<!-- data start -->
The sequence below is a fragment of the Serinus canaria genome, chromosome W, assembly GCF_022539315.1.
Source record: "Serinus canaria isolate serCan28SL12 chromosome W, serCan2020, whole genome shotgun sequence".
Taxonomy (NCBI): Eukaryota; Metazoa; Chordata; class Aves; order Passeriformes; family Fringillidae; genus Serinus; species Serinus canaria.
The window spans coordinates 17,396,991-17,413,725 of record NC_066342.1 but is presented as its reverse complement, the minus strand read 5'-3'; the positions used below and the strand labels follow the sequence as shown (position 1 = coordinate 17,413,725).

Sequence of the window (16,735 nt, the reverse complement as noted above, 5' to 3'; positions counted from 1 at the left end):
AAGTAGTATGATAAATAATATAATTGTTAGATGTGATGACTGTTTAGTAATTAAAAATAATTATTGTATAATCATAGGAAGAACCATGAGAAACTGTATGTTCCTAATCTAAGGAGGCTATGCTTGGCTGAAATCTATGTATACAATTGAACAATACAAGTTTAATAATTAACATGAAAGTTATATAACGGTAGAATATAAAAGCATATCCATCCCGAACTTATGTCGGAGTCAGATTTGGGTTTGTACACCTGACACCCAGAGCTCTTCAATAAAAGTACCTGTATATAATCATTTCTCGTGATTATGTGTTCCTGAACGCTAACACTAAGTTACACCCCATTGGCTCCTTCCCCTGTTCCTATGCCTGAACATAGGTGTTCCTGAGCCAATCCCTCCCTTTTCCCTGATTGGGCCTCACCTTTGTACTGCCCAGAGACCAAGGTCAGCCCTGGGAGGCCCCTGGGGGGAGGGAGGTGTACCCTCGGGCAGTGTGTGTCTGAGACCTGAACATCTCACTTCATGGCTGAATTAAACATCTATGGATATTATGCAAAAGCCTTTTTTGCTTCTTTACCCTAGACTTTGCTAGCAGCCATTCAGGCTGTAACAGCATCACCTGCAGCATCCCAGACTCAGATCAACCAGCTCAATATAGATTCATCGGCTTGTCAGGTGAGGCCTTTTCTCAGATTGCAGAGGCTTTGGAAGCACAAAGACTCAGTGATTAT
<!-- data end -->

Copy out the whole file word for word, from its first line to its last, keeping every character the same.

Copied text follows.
The sequence below is a fragment of the Serinus canaria genome, chromosome W, assembly GCF_022539315.1.
Source record: "Serinus canaria isolate serCan28SL12 chromosome W, serCan2020, whole genome shotgun sequence".
Taxonomy (NCBI): Eukaryota; Metazoa; Chordata; class Aves; order Passeriformes; family Fringillidae; genus Serinus; species Serinus canaria.
The window spans coordinates 17,396,991-17,413,725 of record NC_066342.1 but is presented as its reverse complement, the minus strand read 5'-3'; the positions used below and the strand labels follow the sequence as shown (position 1 = coordinate 17,413,725).

Sequence of the window (16,735 nt, the reverse complement as noted above, 5' to 3'; positions counted from 1 at the left end):
AAGTAGTATGATAAATAATATAATTGTTAGATGTGATGACTGTTTAGTAATTAAAAATAATTATTGTATAATCATAGGAAGAACCATGAGAAACTGTATGTTCCTAATCTAAGGAGGCTATGCTTGGCTGAAATCTATGTATACAATTGAACAATACAAGTTTAATAATTAACATGAAAGTTATATAACGGTAGAATATAAAAGCATATCCATCCCGAACTTATGTCGGAGTCAGATTTGGGTTTGTACACCTGACACCCAGAGCTCTTCAATAAAAGTACCTGTATATAATCATTTCTCGTGATTATGTGTTCCTGAACGCTAACACTAAGTTACACCCCATTGGCTCCTTCCCCTGTTCCTATGCCTGAACATAGGTGTTCCTGAGCCAATCCCTCCCTTTTCCCTGATTGGGCCTCACCTTTGTACTGCCCAGAGACCAAGGTCAGCCCTGGGAGGCCCCTGGGGGGAGGGAGGTGTACCCTCGGGCAGTGTGTGTCTGAGACCTGAACATCTCACTTCATGGCTGAATTAAACATCTATGGATATTATGCAAAAGCCTTTTTTGCTTCTTTACCCTAGACTTTGCTAGCAGCCATTCAGGCTGTAACAGCATCACCTGCAGCATCCCAGACTCAGATCAACCAGCTCAATATAGATTCATCGGCTTGTCAGGTGAGGCCTTTTCTCAGATTGCAGAGGCTTTGGAAGCACAAAGACTCAGTGATTAT